During the 2018-2019 academic year we plan to implement a variety of professional development opportunities.  First, we started our year by having the Co-Directors of Motivate Labs on campus conducting large group and small group trainings on the importance of a growth mind set and some strategies for implementation.  We plan to bring them back in January for more small group work.  Faculty and staff will be invited to implement one of the strategies learned during spring semester, write a summary of how it worked and what they would change next time, and then get together with others and discuss their results.  We have multiple Teaching Circles taking place on campus, a newly development Faculty Development Committee as a part of the Faculty Senate, and a Center for Teaching and Learning with many ideas to take place this academic year.

Measures of Progress and Success

Success will be measured by the level of attendance at professional development trainings and events, feedback from those who participate in these events, and, when appropriate, feedback from the students who are impacted by what was learned.

Lessons Learned

The initial results of our Comprehensive Administrative Review report indicate that faculty would like more training and development in order to continue to offer a high quality education. The positive response to the Motivate Lab visit to GSW on August 9 confirms the initial CAR results and provides direction for future planning.

Point of Contact

Suzanne R. Smith, Provost/Vice President for Academic Affairs

Momentum Year 90 Day Update

Element Description

90 Day Progress and Prospect

1 a.) Each student is guided into an academic focus area or program that best aligns with that student’s aspirations, aptitudes, and potential for success.

All students were placed in a Focus Area during registration based upon either their responses after viewing our Video explaining the Focus Areas or the results of the Focus 2 assessment.

2 a.) Degree programs are aligned into academic focus areas that have common first year courses.

This part of the plan is complete.

2 b.) Each focus area and program of study has an established default curricular (program) map that provides term-by-term course requirements and structured choice for appropriate electives.

Degree Pathways for all programs and Focus Areas in draft and under review by Office of Academic Affairs. The Pathways will be introduced to all new students in UNIV 1000, GSW’s First-Year Experience Course, during the weeks leading up to registration for spring semester.

2 c.) Students are provided with a default program map that is sequenced with critical courses and other milestones clearly indicated and advised and counseled to build a personal course schedule that includes core English and mathematics by the end of their first academic year.

All incoming first-year students who did not already have credit for ENGL 1101 Composition I were registered for that class fall term as were the majority who did not have credit for an Area A2 Mathematics course. Seats will be blocked in the spring semester schedule for first-year students needing an Area A2 Mathematics course.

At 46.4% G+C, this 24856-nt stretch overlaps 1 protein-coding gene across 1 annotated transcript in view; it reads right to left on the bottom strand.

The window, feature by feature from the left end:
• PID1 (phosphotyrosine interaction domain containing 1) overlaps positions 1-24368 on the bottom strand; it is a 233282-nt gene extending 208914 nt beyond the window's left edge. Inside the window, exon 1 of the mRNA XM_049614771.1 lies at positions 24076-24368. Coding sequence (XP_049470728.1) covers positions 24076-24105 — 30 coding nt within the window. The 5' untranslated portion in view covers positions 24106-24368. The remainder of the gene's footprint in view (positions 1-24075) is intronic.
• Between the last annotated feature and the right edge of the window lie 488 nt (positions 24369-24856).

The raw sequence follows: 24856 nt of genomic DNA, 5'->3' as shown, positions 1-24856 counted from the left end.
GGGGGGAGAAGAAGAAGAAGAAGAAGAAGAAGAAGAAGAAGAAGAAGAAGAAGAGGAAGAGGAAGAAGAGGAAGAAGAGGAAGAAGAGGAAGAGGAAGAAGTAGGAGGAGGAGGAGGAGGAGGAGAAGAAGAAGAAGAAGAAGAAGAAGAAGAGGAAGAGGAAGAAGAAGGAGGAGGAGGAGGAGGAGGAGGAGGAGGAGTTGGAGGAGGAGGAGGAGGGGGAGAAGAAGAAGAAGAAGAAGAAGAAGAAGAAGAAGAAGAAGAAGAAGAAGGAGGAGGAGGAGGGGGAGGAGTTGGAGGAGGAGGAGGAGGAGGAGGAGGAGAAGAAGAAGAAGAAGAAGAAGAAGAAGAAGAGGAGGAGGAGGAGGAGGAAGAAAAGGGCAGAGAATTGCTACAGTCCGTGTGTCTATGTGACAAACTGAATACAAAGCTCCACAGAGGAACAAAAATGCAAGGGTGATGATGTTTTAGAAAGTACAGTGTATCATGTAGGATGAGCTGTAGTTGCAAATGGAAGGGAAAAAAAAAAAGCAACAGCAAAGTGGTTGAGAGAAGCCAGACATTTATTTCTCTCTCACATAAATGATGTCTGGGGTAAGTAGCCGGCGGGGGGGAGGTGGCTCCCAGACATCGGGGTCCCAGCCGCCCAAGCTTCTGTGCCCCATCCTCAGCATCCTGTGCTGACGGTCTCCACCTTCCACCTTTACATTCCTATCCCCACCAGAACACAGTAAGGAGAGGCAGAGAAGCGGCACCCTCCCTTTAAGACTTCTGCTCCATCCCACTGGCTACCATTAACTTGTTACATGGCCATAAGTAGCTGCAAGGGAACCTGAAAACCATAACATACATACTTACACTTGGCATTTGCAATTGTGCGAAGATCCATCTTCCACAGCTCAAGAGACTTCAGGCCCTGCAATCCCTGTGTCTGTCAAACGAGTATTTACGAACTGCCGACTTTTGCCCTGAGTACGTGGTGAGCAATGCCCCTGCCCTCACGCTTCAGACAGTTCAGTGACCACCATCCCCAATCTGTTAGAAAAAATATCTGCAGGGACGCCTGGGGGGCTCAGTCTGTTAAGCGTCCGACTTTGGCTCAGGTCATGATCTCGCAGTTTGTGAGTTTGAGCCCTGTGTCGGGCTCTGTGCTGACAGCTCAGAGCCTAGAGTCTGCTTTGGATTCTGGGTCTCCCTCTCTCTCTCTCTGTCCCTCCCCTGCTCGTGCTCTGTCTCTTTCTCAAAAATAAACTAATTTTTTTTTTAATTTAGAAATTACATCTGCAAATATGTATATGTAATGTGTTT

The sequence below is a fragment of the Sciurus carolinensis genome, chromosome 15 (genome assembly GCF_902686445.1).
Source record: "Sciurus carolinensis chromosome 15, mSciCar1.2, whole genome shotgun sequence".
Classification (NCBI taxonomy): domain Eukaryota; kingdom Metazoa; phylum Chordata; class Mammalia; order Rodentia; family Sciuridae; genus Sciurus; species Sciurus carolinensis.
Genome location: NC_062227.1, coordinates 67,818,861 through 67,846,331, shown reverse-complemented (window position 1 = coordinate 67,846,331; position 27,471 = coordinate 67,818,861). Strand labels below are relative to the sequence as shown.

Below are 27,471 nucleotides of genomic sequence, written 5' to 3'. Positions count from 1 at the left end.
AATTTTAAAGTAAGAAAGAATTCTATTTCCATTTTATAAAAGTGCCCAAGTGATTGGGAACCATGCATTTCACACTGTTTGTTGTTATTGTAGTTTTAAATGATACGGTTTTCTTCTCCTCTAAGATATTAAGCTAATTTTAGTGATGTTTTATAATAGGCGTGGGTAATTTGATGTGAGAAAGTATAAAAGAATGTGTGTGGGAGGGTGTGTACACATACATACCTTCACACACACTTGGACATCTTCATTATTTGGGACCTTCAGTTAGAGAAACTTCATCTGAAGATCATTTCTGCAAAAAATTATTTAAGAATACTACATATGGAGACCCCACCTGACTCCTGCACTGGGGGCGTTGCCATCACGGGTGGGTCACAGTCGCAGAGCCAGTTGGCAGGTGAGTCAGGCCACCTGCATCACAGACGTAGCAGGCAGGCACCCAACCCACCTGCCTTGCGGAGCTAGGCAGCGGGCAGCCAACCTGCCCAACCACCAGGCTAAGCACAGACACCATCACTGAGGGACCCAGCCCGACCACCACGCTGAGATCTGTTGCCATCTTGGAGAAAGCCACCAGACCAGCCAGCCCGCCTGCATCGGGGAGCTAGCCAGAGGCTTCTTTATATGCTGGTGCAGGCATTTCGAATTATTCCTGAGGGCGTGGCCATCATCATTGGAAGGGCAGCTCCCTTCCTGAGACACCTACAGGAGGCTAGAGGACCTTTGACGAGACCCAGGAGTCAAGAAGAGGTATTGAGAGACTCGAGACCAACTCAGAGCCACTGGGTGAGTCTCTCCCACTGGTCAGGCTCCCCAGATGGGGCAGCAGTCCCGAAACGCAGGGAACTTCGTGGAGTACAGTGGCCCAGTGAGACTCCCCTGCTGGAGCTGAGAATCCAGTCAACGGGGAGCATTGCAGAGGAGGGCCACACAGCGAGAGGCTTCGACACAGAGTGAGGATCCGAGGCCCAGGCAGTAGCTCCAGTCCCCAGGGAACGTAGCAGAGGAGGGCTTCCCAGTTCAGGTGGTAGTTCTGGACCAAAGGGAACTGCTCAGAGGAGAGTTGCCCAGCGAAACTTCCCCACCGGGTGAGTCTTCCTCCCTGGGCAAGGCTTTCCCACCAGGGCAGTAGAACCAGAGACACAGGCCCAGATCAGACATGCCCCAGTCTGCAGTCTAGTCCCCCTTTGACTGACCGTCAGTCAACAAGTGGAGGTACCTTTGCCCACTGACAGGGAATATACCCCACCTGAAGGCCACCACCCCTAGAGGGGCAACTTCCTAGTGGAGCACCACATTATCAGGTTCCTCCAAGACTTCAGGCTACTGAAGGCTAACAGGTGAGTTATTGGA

2 d.) Students are provided with a default program map that is sequenced with critical courses and other milestones clearly indicated and advised and counseled to build a personal course schedule that includes three courses related to a student’s academic focus area in the first year.

All incoming first-year students were placed in block schedules that included one course in their major or focus area. Small block schedules will be arranged for spring semester to include to major or focus area classes and any remaining Area A classes. 

2 e.) Students are provided with a default program map that is sequenced with critical courses and other milestones clearly indicated and advised and counseled to build a personal course schedule that incorporates as full a schedule as possible - ideally 30 credit hours - in the first year.

All incoming first-year students were provided with block schedules that include 14-16 credit hours, and they were advised during summer registration that they would need to register for enough hours in spring term to bring their first year total to at least 30 credit hours. Advisors will make this milestone a priority when discussing spring schedules with first-year students.

2 f.) Incorporate within academic pathways co-curricular programming that is intentionally developed and implemented with learning outcomes aimed at enhancing student success.

Due to reorganization following the hiring of a new Provost and a new Vice President of Student Engagement and Success, this part of our implementation is still in the planning stages. GSW’s President has made part of our plan a priority for the new Provost and VPSES.

3 a.) All incoming freshmen will be invited to participate in the USG Getting to Know Our Students’ Mindset Survey before the first three weeks of the semester.

All incoming first-year students have been asked to complete the USG Getting to Know Our Students’ Survey in UNIV 1000, GSW’s First-Year Experience course.  They have been asked to complete the survey by August 31, 2018, the end of the third week of classes at GSW. (add response rate later)

3 b & c.)  All faculty and staff, especially those who work with students in their first year, are oriented toward student engagement and success, and are provided with the training and tools they need to fulfill their roles in this regard.


Faculty training and support in growth mindset and belonging.